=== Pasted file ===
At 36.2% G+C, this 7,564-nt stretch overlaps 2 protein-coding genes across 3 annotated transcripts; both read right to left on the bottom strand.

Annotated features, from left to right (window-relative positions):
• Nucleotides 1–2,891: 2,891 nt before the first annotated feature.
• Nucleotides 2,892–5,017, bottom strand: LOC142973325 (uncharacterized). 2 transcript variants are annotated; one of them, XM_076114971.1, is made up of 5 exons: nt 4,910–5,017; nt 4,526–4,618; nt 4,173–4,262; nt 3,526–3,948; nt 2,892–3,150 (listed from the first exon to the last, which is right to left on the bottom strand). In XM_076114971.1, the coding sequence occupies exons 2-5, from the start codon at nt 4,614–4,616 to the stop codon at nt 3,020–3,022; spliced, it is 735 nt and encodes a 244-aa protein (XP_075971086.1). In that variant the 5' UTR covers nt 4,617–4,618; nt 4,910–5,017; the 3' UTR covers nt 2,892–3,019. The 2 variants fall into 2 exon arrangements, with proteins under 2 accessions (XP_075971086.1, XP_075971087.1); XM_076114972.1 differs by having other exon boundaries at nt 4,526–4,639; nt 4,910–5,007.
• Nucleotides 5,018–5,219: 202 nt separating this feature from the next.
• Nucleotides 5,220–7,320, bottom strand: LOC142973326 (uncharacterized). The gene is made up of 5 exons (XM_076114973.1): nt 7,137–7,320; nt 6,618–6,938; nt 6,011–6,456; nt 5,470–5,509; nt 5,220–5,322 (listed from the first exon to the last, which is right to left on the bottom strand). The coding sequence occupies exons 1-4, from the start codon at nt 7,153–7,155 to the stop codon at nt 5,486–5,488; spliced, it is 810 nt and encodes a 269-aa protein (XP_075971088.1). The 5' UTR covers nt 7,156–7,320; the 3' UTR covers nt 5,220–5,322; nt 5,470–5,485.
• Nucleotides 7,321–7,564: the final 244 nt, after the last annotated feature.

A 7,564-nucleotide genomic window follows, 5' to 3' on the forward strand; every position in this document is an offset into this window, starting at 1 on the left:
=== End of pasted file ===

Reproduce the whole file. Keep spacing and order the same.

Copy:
At 36.2% G+C, this 7,564-nt stretch overlaps 2 protein-coding genes across 3 annotated transcripts; both read right to left on the bottom strand.

Annotated features, from left to right (window-relative positions):
• Nucleotides 1–2,891: 2,891 nt before the first annotated feature.
• Nucleotides 2,892–5,017, bottom strand: LOC142973325 (uncharacterized). 2 transcript variants are annotated; one of them, XM_076114971.1, is made up of 5 exons: nt 4,910–5,017; nt 4,526–4,618; nt 4,173–4,262; nt 3,526–3,948; nt 2,892–3,150 (listed from the first exon to the last, which is right to left on the bottom strand). In XM_076114971.1, the coding sequence occupies exons 2-5, from the start codon at nt 4,614–4,616 to the stop codon at nt 3,020–3,022; spliced, it is 735 nt and encodes a 244-aa protein (XP_075971086.1). In that variant the 5' UTR covers nt 4,617–4,618; nt 4,910–5,017; the 3' UTR covers nt 2,892–3,019. The 2 variants fall into 2 exon arrangements, with proteins under 2 accessions (XP_075971086.1, XP_075971087.1); XM_076114972.1 differs by having other exon boundaries at nt 4,526–4,639; nt 4,910–5,007.
• Nucleotides 5,018–5,219: 202 nt separating this feature from the next.
• Nucleotides 5,220–7,320, bottom strand: LOC142973326 (uncharacterized). The gene is made up of 5 exons (XM_076114973.1): nt 7,137–7,320; nt 6,618–6,938; nt 6,011–6,456; nt 5,470–5,509; nt 5,220–5,322 (listed from the first exon to the last, which is right to left on the bottom strand). The coding sequence occupies exons 1-4, from the start codon at nt 7,153–7,155 to the stop codon at nt 5,486–5,488; spliced, it is 810 nt and encodes a 269-aa protein (XP_075971088.1). The 5' UTR covers nt 7,156–7,320; the 3' UTR covers nt 5,220–5,322; nt 5,470–5,485.
• Nucleotides 7,321–7,564: the final 244 nt, after the last annotated feature.

A 7,564-nucleotide genomic window follows, 5' to 3' on the forward strand; every position in this document is an offset into this window, starting at 1 on the left: